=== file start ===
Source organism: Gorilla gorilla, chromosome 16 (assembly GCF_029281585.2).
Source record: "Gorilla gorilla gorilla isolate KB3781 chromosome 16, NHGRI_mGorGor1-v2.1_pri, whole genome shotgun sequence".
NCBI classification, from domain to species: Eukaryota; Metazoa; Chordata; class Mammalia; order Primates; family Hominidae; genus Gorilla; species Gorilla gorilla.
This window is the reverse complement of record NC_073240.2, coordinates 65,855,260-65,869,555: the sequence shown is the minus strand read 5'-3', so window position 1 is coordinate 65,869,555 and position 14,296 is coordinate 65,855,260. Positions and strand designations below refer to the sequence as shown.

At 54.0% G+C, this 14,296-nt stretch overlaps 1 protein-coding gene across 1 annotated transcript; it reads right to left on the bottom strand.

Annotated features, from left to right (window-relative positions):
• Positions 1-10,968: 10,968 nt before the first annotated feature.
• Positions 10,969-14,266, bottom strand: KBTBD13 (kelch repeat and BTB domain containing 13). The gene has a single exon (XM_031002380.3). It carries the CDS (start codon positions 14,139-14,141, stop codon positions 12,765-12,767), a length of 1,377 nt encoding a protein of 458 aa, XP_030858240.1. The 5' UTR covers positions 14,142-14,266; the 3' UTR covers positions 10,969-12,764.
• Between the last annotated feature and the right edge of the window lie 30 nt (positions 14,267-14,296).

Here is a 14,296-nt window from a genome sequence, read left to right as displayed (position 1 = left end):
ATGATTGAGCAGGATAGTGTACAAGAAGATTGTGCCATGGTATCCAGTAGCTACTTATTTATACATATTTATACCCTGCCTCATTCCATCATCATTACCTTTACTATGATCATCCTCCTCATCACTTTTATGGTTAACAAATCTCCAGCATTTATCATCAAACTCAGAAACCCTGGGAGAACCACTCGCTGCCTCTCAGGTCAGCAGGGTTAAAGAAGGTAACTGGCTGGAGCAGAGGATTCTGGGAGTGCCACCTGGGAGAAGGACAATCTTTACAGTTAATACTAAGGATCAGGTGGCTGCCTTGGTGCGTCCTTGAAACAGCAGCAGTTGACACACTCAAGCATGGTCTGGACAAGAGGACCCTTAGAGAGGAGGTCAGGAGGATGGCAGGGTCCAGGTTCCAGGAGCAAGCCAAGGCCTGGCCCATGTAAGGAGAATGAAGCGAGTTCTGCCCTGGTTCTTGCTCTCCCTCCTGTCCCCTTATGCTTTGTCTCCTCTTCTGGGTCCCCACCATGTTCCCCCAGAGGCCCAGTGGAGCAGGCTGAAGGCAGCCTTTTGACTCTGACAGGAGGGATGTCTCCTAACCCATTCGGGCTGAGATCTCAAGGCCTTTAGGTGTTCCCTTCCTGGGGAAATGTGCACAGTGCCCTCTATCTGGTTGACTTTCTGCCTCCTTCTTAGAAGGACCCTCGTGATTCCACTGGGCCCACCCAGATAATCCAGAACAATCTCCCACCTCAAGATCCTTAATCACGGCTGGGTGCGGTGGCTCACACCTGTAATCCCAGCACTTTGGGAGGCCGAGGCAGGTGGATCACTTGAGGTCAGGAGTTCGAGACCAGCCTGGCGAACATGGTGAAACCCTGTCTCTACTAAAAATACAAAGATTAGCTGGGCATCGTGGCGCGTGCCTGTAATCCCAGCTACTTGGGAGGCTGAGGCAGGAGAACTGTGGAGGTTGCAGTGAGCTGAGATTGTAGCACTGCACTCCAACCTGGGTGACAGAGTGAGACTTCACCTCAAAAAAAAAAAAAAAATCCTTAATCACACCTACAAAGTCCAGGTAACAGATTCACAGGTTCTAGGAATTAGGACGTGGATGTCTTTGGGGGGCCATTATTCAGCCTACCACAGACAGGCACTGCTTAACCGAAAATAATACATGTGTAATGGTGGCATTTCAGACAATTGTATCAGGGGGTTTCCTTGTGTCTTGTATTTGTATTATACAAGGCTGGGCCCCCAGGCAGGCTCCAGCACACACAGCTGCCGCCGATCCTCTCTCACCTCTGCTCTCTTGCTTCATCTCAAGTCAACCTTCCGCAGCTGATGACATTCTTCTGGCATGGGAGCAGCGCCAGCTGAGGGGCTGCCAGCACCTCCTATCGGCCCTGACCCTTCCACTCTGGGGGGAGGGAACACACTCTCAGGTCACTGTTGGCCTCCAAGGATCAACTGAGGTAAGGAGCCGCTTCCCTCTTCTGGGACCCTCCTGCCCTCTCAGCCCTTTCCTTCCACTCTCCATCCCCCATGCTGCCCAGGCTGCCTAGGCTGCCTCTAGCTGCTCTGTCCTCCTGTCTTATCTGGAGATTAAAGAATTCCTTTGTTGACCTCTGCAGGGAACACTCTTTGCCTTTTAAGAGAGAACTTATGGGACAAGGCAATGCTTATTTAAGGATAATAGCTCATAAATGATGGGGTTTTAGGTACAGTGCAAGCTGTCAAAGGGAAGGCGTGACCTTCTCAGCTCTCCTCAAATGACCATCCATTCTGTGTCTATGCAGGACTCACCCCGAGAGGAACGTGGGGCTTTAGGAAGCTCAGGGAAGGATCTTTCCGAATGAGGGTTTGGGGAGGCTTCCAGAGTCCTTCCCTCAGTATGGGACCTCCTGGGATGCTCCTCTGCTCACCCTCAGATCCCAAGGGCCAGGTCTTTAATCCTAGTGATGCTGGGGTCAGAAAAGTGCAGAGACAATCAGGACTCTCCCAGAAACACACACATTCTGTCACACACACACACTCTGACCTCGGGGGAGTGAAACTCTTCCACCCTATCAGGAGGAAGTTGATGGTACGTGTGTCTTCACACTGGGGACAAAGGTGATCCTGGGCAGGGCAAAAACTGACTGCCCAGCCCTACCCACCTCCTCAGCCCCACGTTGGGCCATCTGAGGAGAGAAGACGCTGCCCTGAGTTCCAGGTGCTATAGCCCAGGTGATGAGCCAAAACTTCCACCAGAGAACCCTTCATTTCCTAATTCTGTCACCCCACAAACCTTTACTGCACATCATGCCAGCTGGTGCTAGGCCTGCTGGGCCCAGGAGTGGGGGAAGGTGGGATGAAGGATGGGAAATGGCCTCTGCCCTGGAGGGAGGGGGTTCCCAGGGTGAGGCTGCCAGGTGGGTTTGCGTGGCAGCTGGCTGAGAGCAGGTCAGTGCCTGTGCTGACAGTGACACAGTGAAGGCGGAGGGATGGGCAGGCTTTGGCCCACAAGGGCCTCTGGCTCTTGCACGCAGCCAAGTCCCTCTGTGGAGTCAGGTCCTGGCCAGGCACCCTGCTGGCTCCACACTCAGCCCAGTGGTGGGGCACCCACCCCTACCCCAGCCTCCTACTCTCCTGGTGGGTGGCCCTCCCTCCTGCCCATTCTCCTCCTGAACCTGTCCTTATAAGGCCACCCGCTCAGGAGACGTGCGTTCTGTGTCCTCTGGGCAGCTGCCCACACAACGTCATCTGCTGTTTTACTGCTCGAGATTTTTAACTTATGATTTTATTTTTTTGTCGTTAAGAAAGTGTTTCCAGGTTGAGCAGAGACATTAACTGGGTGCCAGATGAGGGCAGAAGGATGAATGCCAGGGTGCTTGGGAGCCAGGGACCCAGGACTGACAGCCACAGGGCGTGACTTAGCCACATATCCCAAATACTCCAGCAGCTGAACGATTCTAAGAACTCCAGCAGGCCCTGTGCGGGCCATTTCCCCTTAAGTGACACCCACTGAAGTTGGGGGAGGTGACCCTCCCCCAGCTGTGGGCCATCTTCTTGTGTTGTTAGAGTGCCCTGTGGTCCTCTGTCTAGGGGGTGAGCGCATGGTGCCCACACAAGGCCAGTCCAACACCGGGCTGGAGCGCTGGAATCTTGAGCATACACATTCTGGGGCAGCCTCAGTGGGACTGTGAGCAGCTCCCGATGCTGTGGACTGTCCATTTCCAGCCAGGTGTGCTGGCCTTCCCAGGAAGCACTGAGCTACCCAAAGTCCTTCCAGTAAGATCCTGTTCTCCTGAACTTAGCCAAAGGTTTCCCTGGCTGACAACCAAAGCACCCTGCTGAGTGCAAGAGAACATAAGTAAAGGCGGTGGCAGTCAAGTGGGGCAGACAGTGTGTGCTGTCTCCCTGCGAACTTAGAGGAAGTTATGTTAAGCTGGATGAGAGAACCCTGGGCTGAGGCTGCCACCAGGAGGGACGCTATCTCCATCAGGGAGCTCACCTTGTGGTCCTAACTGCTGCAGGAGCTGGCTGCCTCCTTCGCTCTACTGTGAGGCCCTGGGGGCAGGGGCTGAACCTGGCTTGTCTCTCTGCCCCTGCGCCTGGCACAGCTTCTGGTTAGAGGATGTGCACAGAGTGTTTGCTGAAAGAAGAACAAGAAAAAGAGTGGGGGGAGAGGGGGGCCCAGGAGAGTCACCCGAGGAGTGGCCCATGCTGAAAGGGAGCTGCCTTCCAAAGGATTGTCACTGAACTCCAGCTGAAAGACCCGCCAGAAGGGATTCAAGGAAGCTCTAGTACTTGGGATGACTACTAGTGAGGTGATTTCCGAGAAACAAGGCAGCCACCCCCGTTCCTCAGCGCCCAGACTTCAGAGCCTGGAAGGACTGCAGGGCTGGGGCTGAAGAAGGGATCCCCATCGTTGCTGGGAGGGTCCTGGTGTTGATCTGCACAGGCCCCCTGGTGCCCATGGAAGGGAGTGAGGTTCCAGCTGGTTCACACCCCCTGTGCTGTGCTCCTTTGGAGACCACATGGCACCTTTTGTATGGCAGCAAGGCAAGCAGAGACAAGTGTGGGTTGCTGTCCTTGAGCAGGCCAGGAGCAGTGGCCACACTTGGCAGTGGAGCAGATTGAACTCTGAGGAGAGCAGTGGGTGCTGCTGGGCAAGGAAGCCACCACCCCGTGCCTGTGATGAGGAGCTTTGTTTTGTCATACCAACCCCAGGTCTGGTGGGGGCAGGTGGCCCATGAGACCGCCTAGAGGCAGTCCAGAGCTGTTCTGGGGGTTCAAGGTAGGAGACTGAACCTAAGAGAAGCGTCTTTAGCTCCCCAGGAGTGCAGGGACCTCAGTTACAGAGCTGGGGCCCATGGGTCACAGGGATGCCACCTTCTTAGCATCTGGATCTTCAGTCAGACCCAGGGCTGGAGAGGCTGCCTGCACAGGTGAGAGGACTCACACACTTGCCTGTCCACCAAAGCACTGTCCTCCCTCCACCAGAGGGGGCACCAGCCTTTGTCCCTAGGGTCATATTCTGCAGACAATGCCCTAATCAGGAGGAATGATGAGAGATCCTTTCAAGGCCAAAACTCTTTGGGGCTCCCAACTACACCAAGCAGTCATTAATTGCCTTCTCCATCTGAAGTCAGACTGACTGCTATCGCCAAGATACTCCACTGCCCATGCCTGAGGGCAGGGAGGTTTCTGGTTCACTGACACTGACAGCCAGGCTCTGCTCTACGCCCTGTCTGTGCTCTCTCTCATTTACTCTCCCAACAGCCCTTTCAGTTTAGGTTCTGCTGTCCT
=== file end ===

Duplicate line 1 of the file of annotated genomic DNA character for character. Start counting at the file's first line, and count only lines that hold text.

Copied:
Source organism: Gorilla gorilla, chromosome 16 (assembly GCF_029281585.2).